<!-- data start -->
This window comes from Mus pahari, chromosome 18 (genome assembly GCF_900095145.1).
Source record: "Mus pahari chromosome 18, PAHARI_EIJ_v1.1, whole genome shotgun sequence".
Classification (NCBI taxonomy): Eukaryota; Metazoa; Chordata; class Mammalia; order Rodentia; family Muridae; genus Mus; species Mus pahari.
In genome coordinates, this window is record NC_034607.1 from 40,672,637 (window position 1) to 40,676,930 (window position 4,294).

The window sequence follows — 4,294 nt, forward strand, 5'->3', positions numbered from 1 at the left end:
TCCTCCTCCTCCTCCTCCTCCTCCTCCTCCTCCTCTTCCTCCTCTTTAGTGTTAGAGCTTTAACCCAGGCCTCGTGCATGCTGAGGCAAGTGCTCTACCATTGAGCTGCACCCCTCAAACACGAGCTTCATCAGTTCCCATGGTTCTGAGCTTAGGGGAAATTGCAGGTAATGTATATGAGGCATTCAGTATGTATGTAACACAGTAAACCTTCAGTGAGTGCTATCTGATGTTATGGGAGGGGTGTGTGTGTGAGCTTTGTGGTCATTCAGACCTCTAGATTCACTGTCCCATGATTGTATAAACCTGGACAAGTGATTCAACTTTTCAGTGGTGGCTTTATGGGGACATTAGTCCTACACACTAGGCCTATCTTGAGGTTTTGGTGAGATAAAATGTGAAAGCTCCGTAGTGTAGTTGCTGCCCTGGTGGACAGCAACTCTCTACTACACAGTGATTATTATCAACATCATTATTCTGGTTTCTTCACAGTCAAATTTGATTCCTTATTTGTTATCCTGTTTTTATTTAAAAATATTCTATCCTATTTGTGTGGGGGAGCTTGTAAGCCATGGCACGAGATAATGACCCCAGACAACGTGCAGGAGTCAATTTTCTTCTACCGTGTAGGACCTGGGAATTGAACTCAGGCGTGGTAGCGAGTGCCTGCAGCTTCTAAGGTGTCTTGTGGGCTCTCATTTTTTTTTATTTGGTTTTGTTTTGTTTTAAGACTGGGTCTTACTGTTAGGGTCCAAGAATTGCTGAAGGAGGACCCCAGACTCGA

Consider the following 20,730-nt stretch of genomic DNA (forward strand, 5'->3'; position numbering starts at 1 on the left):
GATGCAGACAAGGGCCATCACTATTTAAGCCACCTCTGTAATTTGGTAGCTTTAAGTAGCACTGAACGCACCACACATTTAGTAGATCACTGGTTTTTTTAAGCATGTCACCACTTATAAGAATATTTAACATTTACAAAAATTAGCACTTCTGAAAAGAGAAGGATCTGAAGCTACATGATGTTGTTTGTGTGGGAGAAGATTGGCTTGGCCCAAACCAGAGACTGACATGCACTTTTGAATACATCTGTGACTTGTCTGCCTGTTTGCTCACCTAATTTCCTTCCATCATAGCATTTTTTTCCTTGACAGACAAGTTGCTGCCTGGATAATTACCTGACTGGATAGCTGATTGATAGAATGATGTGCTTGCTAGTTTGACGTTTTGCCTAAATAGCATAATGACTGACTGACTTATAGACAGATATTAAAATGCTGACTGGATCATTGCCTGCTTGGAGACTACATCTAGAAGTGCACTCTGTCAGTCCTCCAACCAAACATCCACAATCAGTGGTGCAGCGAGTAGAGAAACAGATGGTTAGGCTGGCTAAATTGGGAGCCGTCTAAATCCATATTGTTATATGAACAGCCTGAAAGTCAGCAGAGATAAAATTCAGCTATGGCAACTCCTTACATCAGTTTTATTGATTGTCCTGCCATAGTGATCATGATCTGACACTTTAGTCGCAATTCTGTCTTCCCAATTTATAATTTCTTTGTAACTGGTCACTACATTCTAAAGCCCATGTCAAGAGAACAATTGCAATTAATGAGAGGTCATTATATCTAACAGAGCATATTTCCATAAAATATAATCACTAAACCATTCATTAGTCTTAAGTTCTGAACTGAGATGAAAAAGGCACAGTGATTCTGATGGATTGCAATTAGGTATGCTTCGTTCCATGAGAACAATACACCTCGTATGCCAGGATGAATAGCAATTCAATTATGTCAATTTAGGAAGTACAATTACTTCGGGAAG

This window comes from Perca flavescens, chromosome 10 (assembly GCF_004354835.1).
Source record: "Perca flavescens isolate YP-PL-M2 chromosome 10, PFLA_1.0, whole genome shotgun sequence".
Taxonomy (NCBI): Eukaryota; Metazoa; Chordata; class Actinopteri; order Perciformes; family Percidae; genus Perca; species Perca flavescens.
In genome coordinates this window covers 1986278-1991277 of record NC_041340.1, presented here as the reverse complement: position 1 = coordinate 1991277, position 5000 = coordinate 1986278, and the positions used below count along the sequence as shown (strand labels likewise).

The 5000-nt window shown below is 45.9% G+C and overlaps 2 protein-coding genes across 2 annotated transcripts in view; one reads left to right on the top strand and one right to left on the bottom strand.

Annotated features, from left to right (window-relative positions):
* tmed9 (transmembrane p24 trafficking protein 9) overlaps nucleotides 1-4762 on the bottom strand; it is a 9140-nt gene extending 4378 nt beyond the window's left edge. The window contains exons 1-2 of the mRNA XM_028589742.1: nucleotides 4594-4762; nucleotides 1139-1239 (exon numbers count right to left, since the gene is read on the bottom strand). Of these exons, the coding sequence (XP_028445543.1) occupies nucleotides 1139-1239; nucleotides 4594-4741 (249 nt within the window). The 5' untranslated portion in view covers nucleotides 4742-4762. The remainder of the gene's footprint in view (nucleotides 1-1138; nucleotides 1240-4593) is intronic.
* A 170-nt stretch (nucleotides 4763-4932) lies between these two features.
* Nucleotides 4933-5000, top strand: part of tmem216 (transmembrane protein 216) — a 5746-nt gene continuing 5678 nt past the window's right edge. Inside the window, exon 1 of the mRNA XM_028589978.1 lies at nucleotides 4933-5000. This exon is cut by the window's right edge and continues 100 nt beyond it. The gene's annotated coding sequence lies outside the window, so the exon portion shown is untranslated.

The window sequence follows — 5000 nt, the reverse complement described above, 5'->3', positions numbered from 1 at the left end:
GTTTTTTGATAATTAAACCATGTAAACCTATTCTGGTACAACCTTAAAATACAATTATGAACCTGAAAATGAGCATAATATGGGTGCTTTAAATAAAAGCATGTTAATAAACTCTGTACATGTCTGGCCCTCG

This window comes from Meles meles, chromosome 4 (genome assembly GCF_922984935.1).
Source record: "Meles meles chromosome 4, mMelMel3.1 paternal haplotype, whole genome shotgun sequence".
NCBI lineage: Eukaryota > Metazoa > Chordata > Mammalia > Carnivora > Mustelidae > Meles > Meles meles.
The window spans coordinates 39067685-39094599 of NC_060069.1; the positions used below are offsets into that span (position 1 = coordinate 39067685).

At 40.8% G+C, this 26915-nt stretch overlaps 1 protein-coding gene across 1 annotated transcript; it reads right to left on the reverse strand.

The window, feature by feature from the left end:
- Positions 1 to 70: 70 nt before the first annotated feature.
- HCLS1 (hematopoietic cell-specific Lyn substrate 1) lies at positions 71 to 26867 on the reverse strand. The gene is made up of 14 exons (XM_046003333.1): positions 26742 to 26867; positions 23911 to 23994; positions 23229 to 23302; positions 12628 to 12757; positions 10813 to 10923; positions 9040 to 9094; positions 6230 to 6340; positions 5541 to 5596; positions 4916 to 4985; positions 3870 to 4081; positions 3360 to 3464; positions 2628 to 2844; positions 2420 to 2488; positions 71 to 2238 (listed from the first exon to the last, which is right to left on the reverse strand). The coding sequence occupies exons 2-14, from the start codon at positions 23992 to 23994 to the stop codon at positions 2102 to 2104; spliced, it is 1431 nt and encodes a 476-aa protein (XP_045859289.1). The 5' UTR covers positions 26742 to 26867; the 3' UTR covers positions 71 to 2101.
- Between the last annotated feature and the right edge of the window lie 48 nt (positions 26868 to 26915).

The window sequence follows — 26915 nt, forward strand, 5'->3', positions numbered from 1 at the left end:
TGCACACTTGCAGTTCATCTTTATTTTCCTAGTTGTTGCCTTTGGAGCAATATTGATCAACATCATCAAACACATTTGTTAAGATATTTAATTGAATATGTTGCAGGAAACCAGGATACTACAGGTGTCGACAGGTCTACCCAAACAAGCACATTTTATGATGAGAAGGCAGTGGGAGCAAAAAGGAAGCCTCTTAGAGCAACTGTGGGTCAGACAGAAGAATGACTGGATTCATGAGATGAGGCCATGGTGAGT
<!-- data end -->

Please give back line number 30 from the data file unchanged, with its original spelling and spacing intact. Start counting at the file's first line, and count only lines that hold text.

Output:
TGCACACTTGCAGTTCATCTTTATTTTCCTAGTTGTTGCCTTTGGAGCAATATTGATCAACATCATCAAACACATTTGTTAAGATATTTAATTGAATATGTTGCAGGAAACCAGGATACTACAGGTGTCGACAGGTCTACCCAAACAAGCACATTTTATGATGAGAAGGCAGTGGGAGCAAAAAGGAAGCCTCTTAGAGCAACTGTGGGTCAGACAGAAGAATGACTGGATTCATGAGATGAGGCCATGGTGAGT